Party strategists don't know what to do here. Republicans are more worried about Sitka Mayor Scott McAdams (D) than Democrats are hopeful. With Murkowski and attorney Joe Miller (R) going nuclear on each other, McAdams has a needle to thread -- albeit a thin one.
14. Connecticut -- Open Seat (D) (16)
This is one of the few races slipping away from Republicans. Former WWE CEO Linda McMahon (R) is just too controversial, and Attorney General Richard Blumenthal has polled above 50 percent in every legitimate public survey for a month.
15. New Hampshire -- Open Seat (R) (11)
The DSCC hasn't spent a dime for Rep. Paul Hodes (D), and that's telling. Despite GOP Attorney General Kelly Ayotte's flaws, she hasn't trailed Hodes in any polling we could find.
16. Missouri -- Open Seat (R) (15)
Make no mistake, Democrats pulled out of the Show Me State. We thought Democratic Secretary of State Robin Carnahan's ad hitting Rep. Roy Blunt (R) as the father of the TARP bailouts was a great spot, but it's had no effect on a state in which President Obama has become seriously unpopular.
17. Florida -- Open Seat (R) (13)
The Republican base in Florida isn't dominant, but it's certainly enough to win when two other candidates are splitting the Democratic vote. Former state House Speaker Marco Rubio (R) looks like a safe bet to be the state's next senator.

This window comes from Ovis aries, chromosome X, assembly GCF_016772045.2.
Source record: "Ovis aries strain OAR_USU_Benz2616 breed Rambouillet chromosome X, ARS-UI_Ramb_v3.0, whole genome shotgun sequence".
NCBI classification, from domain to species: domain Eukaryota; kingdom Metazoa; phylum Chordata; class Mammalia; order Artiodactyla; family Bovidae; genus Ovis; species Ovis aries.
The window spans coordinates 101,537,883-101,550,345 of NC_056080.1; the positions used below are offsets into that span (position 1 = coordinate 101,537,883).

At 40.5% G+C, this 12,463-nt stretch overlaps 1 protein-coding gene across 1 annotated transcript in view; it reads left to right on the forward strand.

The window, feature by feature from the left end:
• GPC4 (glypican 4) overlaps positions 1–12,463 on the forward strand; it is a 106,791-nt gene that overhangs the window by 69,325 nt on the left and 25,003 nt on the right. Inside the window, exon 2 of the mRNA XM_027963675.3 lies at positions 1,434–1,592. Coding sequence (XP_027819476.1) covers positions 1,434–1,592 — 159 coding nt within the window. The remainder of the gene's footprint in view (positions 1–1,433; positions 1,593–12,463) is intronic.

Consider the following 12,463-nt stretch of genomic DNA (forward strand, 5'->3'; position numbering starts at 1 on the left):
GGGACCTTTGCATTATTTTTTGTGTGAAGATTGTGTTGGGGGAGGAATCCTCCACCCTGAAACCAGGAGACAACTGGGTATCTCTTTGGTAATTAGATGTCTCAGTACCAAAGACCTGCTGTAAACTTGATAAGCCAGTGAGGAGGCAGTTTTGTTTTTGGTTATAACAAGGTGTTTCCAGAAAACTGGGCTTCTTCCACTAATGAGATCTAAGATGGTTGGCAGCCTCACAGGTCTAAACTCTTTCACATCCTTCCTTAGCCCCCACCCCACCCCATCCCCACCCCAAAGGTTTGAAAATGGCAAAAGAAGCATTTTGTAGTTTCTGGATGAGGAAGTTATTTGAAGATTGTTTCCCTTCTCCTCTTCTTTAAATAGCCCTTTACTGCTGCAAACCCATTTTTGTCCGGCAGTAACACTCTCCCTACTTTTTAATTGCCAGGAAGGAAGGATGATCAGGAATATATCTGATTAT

18. Louisiana -- David Vitter (R) (--)
Rep. Charlie Melancon (D) took a shot at linking Vitter to prostitution scandals with a gutsy two-minute ad. But in this climate and in this state, Obama is a bigger albatross than Republican scandal, almost no matter how salacious.
19. Ohio -- Open Seat (R) (18)
Former Rep. Rob Portman (R) has vulnerabilities, but he's run a nearly flawless campaign. He's actually running so far ahead of Lt. Gov. Lee Fisher (D) that he's likely to help gubernatorial nominee John Kasich (R) turn out more Republican voters.
20. North Carolina -- Richard Burr (R) (19)
In 2008, Democrat Kay Hagan was able to portray Elizabeth Dole as out of touch with the state. This year, Burr has worked hard to avoid that stigma, and Dem Secretary of State Elaine Marshall's attacks haven't gone anywhere.
BONUS. Delaware -- Open Seat (D) (20)
Dear National Media: Christine O'Donnell is going to lose by more than 20 points. Please stop covering this race when there are so many other good contests to cover.